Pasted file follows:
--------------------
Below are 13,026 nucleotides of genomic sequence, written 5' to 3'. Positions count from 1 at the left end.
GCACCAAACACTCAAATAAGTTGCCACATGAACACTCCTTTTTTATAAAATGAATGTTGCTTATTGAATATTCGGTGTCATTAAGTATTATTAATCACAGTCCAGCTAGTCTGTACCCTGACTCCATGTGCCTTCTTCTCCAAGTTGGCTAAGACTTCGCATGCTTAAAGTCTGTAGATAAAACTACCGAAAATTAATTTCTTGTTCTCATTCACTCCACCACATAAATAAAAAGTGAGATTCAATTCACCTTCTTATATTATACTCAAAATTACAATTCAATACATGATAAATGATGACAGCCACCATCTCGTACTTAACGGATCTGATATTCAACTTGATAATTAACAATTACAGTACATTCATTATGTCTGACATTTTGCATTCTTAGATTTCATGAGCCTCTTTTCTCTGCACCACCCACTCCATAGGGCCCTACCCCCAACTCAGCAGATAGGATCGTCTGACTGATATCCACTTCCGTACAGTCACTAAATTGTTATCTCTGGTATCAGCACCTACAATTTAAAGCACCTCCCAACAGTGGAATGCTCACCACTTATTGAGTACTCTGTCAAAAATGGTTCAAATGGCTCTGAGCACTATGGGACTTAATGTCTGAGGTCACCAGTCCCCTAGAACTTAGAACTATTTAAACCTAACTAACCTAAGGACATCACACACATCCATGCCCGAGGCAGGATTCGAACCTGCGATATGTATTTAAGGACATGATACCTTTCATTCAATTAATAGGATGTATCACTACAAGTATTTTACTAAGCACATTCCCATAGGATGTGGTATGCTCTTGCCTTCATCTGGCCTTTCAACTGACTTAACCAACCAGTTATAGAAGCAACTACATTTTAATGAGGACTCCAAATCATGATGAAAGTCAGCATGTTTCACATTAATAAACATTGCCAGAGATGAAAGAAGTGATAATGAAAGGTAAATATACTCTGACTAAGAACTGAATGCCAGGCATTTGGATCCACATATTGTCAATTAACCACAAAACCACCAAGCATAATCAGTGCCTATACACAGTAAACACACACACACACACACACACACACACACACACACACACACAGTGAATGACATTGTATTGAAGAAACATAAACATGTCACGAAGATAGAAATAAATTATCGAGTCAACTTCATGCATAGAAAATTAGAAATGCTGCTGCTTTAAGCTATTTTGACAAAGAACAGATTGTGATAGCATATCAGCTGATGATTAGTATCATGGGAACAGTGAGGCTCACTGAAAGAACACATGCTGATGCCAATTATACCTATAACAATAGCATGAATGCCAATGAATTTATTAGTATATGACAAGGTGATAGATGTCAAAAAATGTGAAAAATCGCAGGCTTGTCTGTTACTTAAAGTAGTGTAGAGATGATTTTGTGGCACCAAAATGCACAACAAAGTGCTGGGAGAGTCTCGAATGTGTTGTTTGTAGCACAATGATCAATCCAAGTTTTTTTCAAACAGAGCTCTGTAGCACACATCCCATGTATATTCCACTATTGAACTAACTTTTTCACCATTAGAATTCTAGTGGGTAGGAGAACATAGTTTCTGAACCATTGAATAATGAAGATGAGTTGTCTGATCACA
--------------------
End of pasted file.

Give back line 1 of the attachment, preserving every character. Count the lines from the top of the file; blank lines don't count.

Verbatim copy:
Below are 13,026 nucleotides of genomic sequence, written 5' to 3'. Positions count from 1 at the left end.